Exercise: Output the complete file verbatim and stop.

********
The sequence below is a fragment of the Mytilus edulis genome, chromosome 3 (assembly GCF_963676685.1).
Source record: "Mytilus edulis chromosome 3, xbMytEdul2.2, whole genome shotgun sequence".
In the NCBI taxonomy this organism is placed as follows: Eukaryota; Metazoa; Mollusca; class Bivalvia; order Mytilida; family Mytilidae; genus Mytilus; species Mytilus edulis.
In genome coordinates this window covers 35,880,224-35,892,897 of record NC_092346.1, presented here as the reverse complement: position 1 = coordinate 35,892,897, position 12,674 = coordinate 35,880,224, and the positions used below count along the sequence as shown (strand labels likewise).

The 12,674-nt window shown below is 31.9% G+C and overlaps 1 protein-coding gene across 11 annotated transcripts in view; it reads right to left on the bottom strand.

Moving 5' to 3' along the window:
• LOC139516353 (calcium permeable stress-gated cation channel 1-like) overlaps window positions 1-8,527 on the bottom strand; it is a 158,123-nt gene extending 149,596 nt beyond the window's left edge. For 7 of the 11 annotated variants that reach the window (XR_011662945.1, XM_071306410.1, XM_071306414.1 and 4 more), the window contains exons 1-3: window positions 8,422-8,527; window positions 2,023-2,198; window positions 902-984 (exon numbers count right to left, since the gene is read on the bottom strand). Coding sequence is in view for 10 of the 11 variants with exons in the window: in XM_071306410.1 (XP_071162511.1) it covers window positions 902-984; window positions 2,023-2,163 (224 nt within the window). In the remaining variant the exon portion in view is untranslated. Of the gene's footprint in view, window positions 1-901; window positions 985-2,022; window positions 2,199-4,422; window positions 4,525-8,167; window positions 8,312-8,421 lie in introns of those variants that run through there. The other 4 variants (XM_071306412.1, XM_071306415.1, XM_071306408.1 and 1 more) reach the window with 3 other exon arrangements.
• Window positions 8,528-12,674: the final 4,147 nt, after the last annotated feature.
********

The sequence below is a fragment of the Mytilus edulis genome, chromosome 3 (assembly GCF_963676685.1).
Source record: "Mytilus edulis chromosome 3, xbMytEdul2.2, whole genome shotgun sequence".
In the NCBI taxonomy this organism is placed as follows: Eukaryota; Metazoa; Mollusca; class Bivalvia; order Mytilida; family Mytilidae; genus Mytilus; species Mytilus edulis.
In genome coordinates this window covers 35,880,224-35,892,897 of record NC_092346.1, presented here as the reverse complement: position 1 = coordinate 35,892,897, position 12,674 = coordinate 35,880,224, and the positions used below count along the sequence as shown (strand labels likewise).

The 12,674-nt window shown below is 31.9% G+C and overlaps 1 protein-coding gene across 11 annotated transcripts in view; it reads right to left on the bottom strand.

Moving 5' to 3' along the window:
• LOC139516353 (calcium permeable stress-gated cation channel 1-like) overlaps window positions 1-8,527 on the bottom strand; it is a 158,123-nt gene extending 149,596 nt beyond the window's left edge. For 7 of the 11 annotated variants that reach the window (XR_011662945.1, XM_071306410.1, XM_071306414.1 and 4 more), the window contains exons 1-3: window positions 8,422-8,527; window positions 2,023-2,198; window positions 902-984 (exon numbers count right to left, since the gene is read on the bottom strand). Coding sequence is in view for 10 of the 11 variants with exons in the window: in XM_071306410.1 (XP_071162511.1) it covers window positions 902-984; window positions 2,023-2,163 (224 nt within the window). In the remaining variant the exon portion in view is untranslated. Of the gene's footprint in view, window positions 1-901; window positions 985-2,022; window positions 2,199-4,422; window positions 4,525-8,167; window positions 8,312-8,421 lie in introns of those variants that run through there. The other 4 variants (XM_071306412.1, XM_071306415.1, XM_071306408.1 and 1 more) reach the window with 3 other exon arrangements.
• Window positions 8,528-12,674: the final 4,147 nt, after the last annotated feature.